EMA to address nitrosamine impurities in upcoming revision of active substances guidance

Regulatory NewsRegulatory News | 28 July 2022 |  By 

The European Medicines Agency (EMA) will be updating its guideline on active substances to incorporate strategies for controlling and preventing nitrosamines in drug products and active pharmaceutical ingredients (APIs), the agency announced in a new concept paper.
The revised guideline is meant to address risk factors for formation of nitrosamines in medicinal products and strategies for preventing their formation and presence.
EMA and other regulators have been investigating the presence of nitrosamine impurities since they were first detected in valsartan medicines in 2018 and subsequently recalled by EU authorities. Though nitrosamines occur naturally in very small quantities, they are a potential carcinogen.
“The revision will clarify the requirements for all applications regarding active substances and will bring the guidance up to date with recent development and knowledge gained on formation of N-nitrosamines and implementation of adequate risk mitigation measures,” the paper states.
The concept paper drew from a June 2020 report called “Lessons learnt from presence of N-nitrosamine impurities in sartan medicines (LLE),” prepared by European regulators which recommended ways to reduce the presence of N-nitrosamines in human medicines and help manage future cases of unexpected impurities. (RELATED: EU Regulatory Roundup: Regulators propose 40 actions to cut risk of medicine impurities, Regulatory Focus 25 June 2020)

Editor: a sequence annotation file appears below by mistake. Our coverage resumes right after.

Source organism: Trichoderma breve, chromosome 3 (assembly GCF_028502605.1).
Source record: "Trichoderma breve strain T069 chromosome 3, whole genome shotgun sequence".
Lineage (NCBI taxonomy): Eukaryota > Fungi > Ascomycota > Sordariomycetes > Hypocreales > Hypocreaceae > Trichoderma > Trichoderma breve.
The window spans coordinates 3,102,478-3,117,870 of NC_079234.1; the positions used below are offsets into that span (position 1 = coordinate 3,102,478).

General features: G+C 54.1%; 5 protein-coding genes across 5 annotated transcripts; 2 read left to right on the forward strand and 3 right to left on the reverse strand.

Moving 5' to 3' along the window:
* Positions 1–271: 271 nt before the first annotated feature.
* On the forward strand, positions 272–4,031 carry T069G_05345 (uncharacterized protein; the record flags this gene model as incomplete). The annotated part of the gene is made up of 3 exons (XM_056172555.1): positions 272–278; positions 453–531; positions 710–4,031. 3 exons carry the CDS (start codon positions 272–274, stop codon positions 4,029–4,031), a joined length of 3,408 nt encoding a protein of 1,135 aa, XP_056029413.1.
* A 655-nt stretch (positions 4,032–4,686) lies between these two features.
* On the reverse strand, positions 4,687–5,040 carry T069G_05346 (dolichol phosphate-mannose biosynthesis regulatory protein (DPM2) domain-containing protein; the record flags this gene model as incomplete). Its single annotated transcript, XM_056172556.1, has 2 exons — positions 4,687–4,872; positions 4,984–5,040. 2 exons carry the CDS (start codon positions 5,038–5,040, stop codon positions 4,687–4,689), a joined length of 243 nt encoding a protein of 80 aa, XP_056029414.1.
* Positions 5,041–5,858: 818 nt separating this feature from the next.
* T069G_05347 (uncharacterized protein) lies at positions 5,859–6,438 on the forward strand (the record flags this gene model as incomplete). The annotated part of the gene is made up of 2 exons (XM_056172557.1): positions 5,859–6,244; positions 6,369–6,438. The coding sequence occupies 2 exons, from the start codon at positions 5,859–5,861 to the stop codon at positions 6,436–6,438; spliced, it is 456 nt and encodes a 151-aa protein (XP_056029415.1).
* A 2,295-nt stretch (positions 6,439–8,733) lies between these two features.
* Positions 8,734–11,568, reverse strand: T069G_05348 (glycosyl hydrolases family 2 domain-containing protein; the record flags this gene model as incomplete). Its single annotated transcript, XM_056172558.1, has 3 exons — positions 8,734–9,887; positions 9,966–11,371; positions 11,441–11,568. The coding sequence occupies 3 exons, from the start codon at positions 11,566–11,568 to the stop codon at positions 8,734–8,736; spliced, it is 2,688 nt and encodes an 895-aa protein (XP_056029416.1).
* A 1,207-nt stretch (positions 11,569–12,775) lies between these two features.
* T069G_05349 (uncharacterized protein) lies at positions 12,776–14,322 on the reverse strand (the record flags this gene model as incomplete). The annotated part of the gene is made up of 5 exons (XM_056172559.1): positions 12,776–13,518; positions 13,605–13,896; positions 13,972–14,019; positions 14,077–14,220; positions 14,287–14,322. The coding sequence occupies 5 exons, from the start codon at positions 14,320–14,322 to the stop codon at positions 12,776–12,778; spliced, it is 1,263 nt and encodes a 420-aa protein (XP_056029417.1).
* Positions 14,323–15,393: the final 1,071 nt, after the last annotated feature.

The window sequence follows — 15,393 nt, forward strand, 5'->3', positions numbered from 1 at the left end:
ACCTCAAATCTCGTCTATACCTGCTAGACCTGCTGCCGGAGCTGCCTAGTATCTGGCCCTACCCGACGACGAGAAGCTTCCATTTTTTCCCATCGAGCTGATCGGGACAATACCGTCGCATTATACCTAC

The report suggested EMA’s 2016 guideline on active substances be revised to incorporate some of its learnings with respect to nitrosamine contamination risks.
The revised guideline addresses topics such as process development strategies to mitigate the presence of N-nitrosamines or other impurities; the need to provide clear information on the use of raw materials, starting materials and intermediates in relation to their function in manufacturing steps, and their potential contamination risks; required discussions regarding the presence or formation of nitrosamines; the use of recycled materials; specific control options for nitrosamines; the need to consider nitrosamine impurities or other compounds and potential toxins arising during storage.
EMA’s Quality Working Party (QWP) has appointed two rapporteurs as well as experts from different member states with expertise in the field to serve on the drafting group. The group will be supported by an observer from the European Directorate for the Quality of Medicines (EDQM), which will work closely with the QWP expert group on nitrosamines.
The deadline to comment is 31 October.
Concept paper


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Tags: EMA, nitrosamines

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